2017-12-10 14:31
Stricken shipbuilder

The biggest container ship built by Samsung Heavy Industries for Mitsui O.S.K Lines / Courtesy of Samsung Heavy

Debt-laden Samsung Heavy seeks more capital from Samsung Electronics, Samsung Life

By Park Hyong-ki

Samsung Heavy Industries is seriously in need of capital to repay its debts and finance its operations next year.

Short of projects and cash, the shipbuilder has decided to call for help again from its major shareholders _ Samsung Electronics, Samsung Life Insurance and other Samsung affiliates.

This week, it filed a disclosure saying Samsung Heavy plans to raise capital worth up to 1.5 trillion won via new shares through its shareholders by May 2018.

The reason was “to improve its finances.”

The company did not hide its financial troubles due to fewer orders since last year.

This year, it is expected to post an operating loss of 490 billion won, and next year the loss will be 240 billion won.

Last year, it only achieved about 10 percent of its target orders, according to the company.

Also, its projects to build ships and offshore plants it secured this year will commence in 2019.

Until then, there will be less money coming in from its core operations.

As it finds itself at a critical point at which it will either have to go out of business or receive more capital, Samsung Heavy has once again opted for the latter.

And this time, it will most probably cost Samsung Heavy CEO Park Dae-young his job.

Already, rumors and speculations are floating around the market that Samsung Group will terminate Park’s contract at its shareholders’ meeting and appoint someone else to head the company next year.

Samsung Heavy’s stock price will without doubt suffer further as more shares issued would depreciate its value.

A number of brokerages have lowered their share price forecast of the shipbuilder. Its shares fell nearly 30 percent after the company announced its latest fundraising plan.

It is expected to fall below 8,500 won, many analysts predict.

“Given its debt and the banks’ tightening loan programs, the company is pre-emptively preparing to secure capital,” said Chung Dong-ik, an analyst at KB Securities.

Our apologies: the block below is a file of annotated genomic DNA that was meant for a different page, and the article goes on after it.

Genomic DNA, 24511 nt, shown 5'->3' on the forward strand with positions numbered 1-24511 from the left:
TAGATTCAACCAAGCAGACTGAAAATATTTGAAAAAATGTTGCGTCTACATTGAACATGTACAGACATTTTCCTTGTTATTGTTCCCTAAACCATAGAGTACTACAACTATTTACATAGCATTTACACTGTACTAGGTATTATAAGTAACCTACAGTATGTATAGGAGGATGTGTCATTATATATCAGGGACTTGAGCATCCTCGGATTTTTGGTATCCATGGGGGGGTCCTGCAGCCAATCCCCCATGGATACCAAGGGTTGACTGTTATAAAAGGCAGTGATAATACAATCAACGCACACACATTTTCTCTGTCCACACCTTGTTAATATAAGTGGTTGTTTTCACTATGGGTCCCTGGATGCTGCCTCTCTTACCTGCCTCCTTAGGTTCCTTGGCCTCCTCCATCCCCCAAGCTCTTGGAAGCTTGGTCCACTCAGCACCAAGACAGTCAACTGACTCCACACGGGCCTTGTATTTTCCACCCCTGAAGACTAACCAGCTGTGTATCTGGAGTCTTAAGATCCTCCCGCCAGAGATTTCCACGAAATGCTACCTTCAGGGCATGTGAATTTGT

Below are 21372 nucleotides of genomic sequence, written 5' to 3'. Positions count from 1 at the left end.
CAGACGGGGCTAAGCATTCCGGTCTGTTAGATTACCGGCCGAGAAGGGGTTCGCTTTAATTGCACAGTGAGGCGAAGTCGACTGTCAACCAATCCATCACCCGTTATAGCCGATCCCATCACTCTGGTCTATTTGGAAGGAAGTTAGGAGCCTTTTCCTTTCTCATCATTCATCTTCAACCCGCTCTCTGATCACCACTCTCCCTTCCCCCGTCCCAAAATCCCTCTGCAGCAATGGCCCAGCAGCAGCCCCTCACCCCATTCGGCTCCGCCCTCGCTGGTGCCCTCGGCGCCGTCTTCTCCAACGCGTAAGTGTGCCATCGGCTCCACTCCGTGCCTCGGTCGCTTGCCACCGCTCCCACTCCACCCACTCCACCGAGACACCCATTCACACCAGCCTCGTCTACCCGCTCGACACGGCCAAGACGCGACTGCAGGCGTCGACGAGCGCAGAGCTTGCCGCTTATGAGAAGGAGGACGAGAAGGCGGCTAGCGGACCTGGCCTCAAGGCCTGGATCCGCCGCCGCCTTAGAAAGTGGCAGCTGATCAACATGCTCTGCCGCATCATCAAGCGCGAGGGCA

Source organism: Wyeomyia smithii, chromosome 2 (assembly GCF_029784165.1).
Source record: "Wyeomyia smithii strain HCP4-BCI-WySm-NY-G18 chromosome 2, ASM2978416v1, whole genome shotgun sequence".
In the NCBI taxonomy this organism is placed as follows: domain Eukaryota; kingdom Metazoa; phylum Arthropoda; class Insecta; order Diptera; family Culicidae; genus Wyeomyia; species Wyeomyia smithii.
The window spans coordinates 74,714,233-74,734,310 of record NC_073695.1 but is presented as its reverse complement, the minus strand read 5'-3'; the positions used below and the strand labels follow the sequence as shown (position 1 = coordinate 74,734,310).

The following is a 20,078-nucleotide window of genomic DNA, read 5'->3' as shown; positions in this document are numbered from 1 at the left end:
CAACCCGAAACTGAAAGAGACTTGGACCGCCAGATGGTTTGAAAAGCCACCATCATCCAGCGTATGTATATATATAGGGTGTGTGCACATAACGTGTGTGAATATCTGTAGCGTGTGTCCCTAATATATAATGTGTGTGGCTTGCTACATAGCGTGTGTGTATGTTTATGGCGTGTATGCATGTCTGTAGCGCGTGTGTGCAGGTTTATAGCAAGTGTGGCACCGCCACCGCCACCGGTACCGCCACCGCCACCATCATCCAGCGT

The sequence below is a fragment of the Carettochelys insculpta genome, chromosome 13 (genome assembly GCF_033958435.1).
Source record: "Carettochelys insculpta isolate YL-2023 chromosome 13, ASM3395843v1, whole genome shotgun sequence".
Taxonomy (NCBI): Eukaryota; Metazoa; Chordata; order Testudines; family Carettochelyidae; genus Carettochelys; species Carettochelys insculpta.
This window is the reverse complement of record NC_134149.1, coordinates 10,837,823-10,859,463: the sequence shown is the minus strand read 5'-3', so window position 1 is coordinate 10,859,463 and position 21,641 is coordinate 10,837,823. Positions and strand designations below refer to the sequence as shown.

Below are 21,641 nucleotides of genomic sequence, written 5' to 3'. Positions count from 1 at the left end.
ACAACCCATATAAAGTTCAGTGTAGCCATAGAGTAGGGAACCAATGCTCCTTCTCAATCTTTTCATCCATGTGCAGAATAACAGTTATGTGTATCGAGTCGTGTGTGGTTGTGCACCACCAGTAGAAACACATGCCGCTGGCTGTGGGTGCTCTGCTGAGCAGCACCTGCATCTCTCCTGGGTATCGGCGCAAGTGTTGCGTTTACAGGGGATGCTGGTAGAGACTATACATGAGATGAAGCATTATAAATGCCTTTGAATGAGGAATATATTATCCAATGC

Samsung Heavy has short-term debt of 1.7 trillion won, according to its third-quarter financial statements.

It does not have enough cash to pay back its debt due next year.

At the moment, it has a positive cash flow from operations as of the end of September this year.

But its cash flow from its investment activity has decreased. It has a negative cash flow from financing.

This means the company is trying to hoard cash as much as it can, while reducing its investments to pay down its debt.

CEO Park did hint last August to investors that Samsung Heavy will need to raise capital via new share issuances to stay afloat as banks refuse to extend loans amid an industry downturn.

This explains its negative cash flow from financing _ no money is coming in from the financial sector.

Samsung Electronics is the biggest shareholder with a 16.91 percent stake in the shipbuilder, followed by Samsung Life with a 3.24 percent stake. Other minority stakeholders include Samsung Electro-Mechanics and Samsung SDI.

Franklin Templeton is Samsung Heavy’s financial investor with a 5.13 percent stake.

It remains to be seen how much Samsung Electronics and Samsung Life will foot Samsung Heavy’s bill this time.

In November last year, the tech giant injected 181.1 billion won in the ship builder, and the insurance giant injected 34.7 billion won into Samsung Heavy as part of a 1.14 trillion won fundraising campaign.